Man Must Know His Limitations

Posted: April 19, 2013

If, as some say, we live in a universe where all that exists is merely an accident of nature, can we really be the global movers and shakers we foolishly assume ourselves to be?

If we do not acknowledge there is a transcendent Creator of the universe who ordains for humanity value, purpose, and responsibility, we have no perspective on life. We live and die only for ourselves. We have no sense of place as creatures and stewards of a world we did not create and are powerless to change or sustain. We are at the mercy of feckless natural and political forces, which become gods.

What does it say about human arrogance to argue that a limited group, such as “industrialists” or “environmentalists,” has the power to change the climate change on a global scale? Why did one generation raise an alarm about global cooling while, a few years later, another generation predicts the dire consequences of global warming? A crisis of some kind is always upon us, and political objectives designed to manipulate the masses are proposed that are unrelated to millennia of natural phenomenon.

Was there some point in human development when scientific knowledge and achievement unlocked the powers of the universe for human control? If
so, why does nature persistently defy the human will to occupy unsafe coastal regions? Having polluted and/or destroyed natural resources, must we not live with the consequences?

The Earth seems to groan under human abuses, but it continues turning on its axis. Climate changes, much to the chagrin of humans who wish to control their destiny. If narcissistic humanity cannot live with the way God made the world to work, we will surely go the way of other extinct species. Meanwhile, the Earth will continue and life will adapt as the last human cries out, “I think, therefore I am!” So what? Did the universe notice the coming of the Enlightenment or its collapse into progressivism? Our sense of importance deludes us. Perhaps the One who creates and sustains life will notice, but fewer acknowledge His existence or His compassion for humanity as a whole. The Enlightened want nothing to do with something they cannot control. And God is uncontrollable.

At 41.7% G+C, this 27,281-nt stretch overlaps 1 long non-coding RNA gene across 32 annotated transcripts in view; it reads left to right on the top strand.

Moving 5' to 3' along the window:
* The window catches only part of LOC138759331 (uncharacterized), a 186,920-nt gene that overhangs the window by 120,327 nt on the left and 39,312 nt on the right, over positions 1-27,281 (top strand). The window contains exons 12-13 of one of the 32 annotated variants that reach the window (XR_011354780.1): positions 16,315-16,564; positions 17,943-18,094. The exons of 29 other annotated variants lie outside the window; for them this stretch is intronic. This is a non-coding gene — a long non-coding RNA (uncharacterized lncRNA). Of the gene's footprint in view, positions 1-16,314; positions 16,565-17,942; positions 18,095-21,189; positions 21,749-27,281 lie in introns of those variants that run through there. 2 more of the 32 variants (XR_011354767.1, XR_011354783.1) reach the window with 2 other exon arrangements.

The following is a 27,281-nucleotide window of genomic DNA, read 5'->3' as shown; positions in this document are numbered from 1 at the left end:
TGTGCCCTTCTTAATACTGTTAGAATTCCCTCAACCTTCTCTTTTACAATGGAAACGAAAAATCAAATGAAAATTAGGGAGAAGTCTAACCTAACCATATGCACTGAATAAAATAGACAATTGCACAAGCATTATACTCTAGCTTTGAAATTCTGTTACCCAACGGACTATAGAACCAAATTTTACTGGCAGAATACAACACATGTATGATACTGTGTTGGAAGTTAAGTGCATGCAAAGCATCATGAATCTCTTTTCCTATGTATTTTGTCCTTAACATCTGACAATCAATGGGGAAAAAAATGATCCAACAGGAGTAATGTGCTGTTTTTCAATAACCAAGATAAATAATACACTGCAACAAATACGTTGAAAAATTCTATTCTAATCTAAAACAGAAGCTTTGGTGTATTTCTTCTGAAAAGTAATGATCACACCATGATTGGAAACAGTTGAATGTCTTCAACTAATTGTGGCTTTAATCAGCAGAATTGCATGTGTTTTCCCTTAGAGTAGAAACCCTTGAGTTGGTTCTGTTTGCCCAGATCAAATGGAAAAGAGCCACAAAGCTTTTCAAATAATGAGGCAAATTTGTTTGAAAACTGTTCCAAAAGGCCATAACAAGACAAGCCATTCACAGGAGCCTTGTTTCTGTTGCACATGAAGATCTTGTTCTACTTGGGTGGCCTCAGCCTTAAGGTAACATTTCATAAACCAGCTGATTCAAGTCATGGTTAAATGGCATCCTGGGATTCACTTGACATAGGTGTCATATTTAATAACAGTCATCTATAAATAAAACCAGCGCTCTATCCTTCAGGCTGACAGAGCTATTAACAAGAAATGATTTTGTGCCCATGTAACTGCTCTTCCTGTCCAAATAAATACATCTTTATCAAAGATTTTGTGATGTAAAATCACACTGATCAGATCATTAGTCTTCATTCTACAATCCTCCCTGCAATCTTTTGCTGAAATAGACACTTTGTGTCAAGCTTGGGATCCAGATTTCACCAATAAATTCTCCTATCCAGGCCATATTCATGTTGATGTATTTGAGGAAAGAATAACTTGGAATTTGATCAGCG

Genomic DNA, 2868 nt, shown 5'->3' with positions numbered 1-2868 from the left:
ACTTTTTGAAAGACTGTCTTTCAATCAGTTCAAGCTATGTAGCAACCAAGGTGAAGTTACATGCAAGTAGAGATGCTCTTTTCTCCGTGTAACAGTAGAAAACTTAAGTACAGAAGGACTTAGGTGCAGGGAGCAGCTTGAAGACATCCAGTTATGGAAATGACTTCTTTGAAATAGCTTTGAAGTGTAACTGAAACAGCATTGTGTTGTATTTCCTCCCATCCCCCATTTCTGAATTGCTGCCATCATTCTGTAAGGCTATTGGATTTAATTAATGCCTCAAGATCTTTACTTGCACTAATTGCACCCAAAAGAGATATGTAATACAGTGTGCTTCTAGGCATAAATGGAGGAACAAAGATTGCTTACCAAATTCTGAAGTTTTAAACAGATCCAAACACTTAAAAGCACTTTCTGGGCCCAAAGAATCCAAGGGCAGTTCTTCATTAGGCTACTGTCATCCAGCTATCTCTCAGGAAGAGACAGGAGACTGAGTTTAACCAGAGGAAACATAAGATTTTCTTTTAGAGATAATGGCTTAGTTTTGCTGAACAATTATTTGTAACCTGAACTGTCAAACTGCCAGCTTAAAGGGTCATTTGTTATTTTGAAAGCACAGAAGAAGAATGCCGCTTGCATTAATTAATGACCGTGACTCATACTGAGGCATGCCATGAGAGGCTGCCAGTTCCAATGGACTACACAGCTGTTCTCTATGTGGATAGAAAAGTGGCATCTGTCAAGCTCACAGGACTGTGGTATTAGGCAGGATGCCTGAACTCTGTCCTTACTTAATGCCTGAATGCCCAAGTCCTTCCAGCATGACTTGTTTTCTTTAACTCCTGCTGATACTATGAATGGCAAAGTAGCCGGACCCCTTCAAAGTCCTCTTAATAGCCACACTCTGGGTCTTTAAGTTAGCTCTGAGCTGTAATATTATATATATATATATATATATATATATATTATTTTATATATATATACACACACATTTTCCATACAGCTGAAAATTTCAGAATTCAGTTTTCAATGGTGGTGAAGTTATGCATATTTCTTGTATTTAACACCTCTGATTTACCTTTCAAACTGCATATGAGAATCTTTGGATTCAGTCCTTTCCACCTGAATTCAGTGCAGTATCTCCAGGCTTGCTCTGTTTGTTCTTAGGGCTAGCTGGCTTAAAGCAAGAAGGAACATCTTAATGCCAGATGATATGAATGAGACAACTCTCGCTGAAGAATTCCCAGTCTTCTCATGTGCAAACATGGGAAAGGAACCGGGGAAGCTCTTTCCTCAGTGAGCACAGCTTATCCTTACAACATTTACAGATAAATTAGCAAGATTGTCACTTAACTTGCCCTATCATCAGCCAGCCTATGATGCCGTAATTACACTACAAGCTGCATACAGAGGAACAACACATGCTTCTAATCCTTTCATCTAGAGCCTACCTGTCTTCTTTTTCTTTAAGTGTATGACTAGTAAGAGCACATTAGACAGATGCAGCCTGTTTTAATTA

Hanging on the wall in my study is a 2-by-3 foot portrait of the Milky Way. In the center, positioned between two spiral arms of millions of stars, is an arrow pointing to a very tiny dot of light representing our Solar System. Printed on the arrow is, “You are here, approximately.” It reorients and assesses my human perspective.

Often beyond our limited comprehension is the idea that, in the vastness of the universe, a transcendent Being views humanity as important. The ancient sage, Job, questioned why God should pay attention to him. He wished it were otherwise. “What is man that You should magnify him and think him important? How long will Your [plaguing] glance not look away from me, nor You let me alone till I swallow my spittle?”

There is more to the human presence than we can imagine, so much more that there is one whose sole intent is to bring humanity into confusion. Supposing ourselves to be enlightened, we assume to change social structures which for millennia have made the human family a fundamental institution formed by the marriage of a man and woman. We imagine ourselves superior to the Lawgiver and Creator of life, killing the unborn and born alike who, through the miraculous process of conception, are children of God’s creative act.

The Ruler of the universe will not look away, and His “plaguing” glance is on those who do.

Eugene Buie, a retired minister, lives in Harrisonburg.


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